If cityhood passes, he predicts, "the way people in government operate will change. When a village becomes a city, they feel they have to do all these new things to justify becoming a city. I was born and raised here, and I've lived here for sixty-five years. I don't want to see much change."
Since the village already takes care of streets, water, wastewater, trash collection, and leaf and brush pickup as well as contracting for police services with the Washtenaw County Sheriff's Department and for fire services with the Dexter Area Fire Department, few day-to-day aspects of government would change if voters approved cityhood. But big changes would affect taxes, elections, assessments, access to state and federal money, and, most of all, control.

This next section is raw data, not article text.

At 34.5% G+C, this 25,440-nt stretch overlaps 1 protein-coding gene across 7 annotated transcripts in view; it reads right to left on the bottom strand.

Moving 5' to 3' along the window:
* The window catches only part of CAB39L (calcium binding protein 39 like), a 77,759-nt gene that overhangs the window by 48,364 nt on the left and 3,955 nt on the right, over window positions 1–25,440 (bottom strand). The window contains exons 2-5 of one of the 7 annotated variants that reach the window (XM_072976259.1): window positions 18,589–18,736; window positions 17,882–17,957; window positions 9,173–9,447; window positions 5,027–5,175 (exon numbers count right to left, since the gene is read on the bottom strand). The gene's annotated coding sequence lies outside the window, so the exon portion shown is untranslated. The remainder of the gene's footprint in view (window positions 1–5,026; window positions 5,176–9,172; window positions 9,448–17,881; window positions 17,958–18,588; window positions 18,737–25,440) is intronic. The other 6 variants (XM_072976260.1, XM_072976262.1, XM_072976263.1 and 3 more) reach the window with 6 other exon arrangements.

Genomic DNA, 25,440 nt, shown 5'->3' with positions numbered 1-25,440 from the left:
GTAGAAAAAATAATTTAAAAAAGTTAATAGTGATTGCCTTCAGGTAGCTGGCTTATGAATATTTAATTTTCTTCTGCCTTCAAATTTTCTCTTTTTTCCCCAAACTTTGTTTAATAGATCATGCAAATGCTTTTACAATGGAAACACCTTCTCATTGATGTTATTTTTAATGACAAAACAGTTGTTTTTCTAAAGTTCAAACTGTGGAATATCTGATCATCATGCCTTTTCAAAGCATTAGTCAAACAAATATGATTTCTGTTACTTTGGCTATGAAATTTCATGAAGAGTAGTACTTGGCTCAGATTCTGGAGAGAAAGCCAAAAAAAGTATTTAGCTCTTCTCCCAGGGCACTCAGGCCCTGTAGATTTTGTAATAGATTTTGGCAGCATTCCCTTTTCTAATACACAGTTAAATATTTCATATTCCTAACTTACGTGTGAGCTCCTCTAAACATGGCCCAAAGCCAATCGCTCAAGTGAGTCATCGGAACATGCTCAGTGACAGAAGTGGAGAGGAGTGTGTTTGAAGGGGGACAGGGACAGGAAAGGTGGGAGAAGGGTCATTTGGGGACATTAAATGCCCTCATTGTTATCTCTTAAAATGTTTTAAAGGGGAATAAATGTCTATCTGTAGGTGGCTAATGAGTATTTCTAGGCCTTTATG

"Becoming a city gives the residents more local control over everything," says Jack Donaldson, a Westridge resident and charter commission candidate. And, he says, "a more centralized government would give us more ability in dealing with state and federal government for grants and loans."
Because the village is currently divided between Scio and Webster townships, cityhood would simplify taxation, among other things.